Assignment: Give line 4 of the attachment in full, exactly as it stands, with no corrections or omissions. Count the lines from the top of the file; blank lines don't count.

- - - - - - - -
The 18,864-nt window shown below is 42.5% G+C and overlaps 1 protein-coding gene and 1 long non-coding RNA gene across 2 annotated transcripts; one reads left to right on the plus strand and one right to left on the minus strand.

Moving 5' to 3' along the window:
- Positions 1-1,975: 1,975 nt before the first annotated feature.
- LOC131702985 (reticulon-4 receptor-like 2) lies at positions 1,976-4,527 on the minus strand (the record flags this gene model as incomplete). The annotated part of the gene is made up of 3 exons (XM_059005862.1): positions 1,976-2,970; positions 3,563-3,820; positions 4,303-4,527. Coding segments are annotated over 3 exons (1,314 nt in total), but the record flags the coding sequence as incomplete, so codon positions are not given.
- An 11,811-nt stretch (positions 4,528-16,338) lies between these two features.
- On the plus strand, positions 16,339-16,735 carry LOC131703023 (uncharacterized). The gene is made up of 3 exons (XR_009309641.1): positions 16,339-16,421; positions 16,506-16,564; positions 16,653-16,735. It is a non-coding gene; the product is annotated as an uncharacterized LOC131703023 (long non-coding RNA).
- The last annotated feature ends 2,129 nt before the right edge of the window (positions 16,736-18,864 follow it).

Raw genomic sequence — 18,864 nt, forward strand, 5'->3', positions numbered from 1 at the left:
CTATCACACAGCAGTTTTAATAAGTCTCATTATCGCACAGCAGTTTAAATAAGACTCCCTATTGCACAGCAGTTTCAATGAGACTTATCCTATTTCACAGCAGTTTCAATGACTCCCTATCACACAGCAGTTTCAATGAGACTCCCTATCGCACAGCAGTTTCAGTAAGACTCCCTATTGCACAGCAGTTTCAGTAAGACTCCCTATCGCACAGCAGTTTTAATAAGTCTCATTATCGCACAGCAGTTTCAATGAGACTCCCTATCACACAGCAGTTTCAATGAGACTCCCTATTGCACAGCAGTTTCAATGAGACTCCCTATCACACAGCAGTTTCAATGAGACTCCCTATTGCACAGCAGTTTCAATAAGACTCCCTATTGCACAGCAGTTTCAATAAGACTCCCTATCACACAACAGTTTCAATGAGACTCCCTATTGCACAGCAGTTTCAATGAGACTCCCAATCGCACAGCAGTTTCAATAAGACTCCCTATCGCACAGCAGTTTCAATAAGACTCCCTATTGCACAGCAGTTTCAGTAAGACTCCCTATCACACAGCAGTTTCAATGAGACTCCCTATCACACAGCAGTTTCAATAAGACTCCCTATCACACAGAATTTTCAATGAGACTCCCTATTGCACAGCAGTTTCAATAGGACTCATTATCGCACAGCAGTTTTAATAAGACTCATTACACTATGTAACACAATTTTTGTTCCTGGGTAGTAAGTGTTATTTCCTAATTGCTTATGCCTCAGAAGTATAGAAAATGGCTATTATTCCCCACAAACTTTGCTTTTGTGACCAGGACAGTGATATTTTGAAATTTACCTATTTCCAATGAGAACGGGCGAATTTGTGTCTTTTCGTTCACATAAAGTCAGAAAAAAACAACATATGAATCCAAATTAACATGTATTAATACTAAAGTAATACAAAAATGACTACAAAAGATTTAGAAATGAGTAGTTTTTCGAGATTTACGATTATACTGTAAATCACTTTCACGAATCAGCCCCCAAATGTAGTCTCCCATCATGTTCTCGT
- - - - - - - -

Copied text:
- LOC131702985 (reticulon-4 receptor-like 2) lies at positions 1,976-4,527 on the minus strand (the record flags this gene model as incomplete). The annotated part of the gene is made up of 3 exons (XM_059005862.1): positions 1,976-2,970; positions 3,563-3,820; positions 4,303-4,527. Coding segments are annotated over 3 exons (1,314 nt in total), but the record flags the coding sequence as incomplete, so codon positions are not given.